Re: Residents Fight to Keep Analog Cell Phones

I understand the older 'bag phones' can send out a much stronger

> signal. There are plenty of fringe reception areas even in > "developed" states all over the U.S. If one looks closely at a > carrier's map, they'll find lots of places with the different shade to > indicate no or limited service. > Clearly there is a need for such higher powered phones. > There are also those of us who have plain vanilla cell phones and > call-plans who have no need or desire for fancy phones or services. > Yet we are being pressured to spend our money to upgrade to stuff we > don't want by forced obsolescence.

Those analog "heavy iron" puppies, when in an area that requires step-up to the maximum of 3 watts became more broadcast units than cellular units. That analog, step-up concept was developed in the late 1970s as part of Bell Labs development of AMPS (advanced mobile phone service). Those folks were replacing an "ancient" broadcast VHF wireless telephone system with the technology available at the time.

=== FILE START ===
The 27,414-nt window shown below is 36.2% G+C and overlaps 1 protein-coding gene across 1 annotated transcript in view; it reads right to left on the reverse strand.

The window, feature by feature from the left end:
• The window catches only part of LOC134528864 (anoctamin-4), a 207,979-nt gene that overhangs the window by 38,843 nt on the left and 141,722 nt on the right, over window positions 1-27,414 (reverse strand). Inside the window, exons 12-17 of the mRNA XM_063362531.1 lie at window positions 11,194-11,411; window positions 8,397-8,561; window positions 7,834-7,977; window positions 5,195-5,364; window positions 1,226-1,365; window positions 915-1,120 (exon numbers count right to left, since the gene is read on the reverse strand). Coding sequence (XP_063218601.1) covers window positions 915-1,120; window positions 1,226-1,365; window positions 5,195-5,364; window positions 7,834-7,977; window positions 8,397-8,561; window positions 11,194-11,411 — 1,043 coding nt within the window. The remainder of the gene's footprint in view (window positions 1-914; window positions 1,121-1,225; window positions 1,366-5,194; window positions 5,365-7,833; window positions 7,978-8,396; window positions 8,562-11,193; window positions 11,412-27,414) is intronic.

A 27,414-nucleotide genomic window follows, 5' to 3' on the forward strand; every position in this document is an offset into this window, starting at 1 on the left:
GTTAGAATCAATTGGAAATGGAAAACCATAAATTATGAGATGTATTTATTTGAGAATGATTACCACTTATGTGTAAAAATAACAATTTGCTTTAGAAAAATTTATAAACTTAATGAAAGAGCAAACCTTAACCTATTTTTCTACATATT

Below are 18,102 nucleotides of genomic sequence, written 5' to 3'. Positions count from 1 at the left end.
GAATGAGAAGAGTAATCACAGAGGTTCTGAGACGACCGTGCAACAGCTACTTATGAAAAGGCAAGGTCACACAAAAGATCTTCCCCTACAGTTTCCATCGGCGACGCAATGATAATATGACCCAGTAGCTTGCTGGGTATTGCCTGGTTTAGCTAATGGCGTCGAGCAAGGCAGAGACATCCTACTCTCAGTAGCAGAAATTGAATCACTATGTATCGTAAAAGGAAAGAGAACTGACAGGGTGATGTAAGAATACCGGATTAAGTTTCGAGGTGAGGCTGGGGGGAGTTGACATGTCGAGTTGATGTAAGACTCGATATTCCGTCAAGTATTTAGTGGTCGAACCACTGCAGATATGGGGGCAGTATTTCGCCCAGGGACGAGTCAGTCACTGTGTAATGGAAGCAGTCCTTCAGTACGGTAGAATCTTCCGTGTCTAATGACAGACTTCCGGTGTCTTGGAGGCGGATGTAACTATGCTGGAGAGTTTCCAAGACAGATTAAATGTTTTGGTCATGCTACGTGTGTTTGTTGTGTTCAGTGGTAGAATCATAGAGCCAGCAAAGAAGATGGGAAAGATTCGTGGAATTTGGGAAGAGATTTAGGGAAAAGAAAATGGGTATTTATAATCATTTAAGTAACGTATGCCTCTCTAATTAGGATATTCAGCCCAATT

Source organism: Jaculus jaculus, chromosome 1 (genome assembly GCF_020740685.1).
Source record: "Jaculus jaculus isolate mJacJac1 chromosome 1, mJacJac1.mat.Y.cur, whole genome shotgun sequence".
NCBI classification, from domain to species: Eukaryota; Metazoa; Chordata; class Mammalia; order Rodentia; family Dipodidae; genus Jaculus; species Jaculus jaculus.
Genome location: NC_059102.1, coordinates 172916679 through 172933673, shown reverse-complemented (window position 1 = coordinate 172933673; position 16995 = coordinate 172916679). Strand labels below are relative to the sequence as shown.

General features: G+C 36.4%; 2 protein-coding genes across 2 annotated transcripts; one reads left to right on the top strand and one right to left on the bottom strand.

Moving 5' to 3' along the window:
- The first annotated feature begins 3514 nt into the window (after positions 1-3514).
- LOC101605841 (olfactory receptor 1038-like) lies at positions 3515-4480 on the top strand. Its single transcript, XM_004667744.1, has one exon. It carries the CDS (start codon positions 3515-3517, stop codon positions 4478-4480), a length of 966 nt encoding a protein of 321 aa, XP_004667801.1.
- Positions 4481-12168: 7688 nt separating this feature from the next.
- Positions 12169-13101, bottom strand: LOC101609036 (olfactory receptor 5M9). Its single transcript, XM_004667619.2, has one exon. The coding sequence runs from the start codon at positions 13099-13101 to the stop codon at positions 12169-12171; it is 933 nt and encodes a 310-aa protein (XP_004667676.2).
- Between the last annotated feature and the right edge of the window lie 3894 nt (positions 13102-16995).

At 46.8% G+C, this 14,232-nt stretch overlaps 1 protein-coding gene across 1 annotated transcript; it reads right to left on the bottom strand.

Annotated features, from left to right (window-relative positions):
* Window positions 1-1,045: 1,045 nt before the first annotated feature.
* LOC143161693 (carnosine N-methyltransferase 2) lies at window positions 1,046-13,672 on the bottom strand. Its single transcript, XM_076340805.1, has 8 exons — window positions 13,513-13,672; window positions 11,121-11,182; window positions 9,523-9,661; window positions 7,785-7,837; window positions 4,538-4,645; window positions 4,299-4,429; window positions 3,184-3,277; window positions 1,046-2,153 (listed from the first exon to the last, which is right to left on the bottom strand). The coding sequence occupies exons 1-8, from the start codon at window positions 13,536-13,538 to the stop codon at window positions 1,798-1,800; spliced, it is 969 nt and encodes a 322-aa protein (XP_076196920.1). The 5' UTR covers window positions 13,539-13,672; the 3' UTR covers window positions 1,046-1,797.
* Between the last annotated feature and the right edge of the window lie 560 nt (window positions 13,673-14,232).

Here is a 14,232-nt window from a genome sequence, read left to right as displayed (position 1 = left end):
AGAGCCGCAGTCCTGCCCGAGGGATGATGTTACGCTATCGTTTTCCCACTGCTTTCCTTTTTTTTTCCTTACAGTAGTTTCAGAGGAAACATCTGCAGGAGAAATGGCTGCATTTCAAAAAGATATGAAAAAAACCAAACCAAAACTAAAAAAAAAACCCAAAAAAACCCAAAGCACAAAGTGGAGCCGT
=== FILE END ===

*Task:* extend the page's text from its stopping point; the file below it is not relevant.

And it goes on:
Had we not gone digital, the system would have been exhausted several years ago.

As to Cingular I don't believe they have an analog fallback option in their system. It might be down to Verizon now and I suspect they have plans to cut away from that, but are being held back by GM's old analog-based OnStar system.

The problem the cattle buyer has out in the boonies is the lack of demand for service. Small demand equals small investment in cell sites. What someone like that probably needs is to pony up the bucks to be on a commercial two-way system with lots of rural coverage, somewhat like the county mounties have in Big Sky country.

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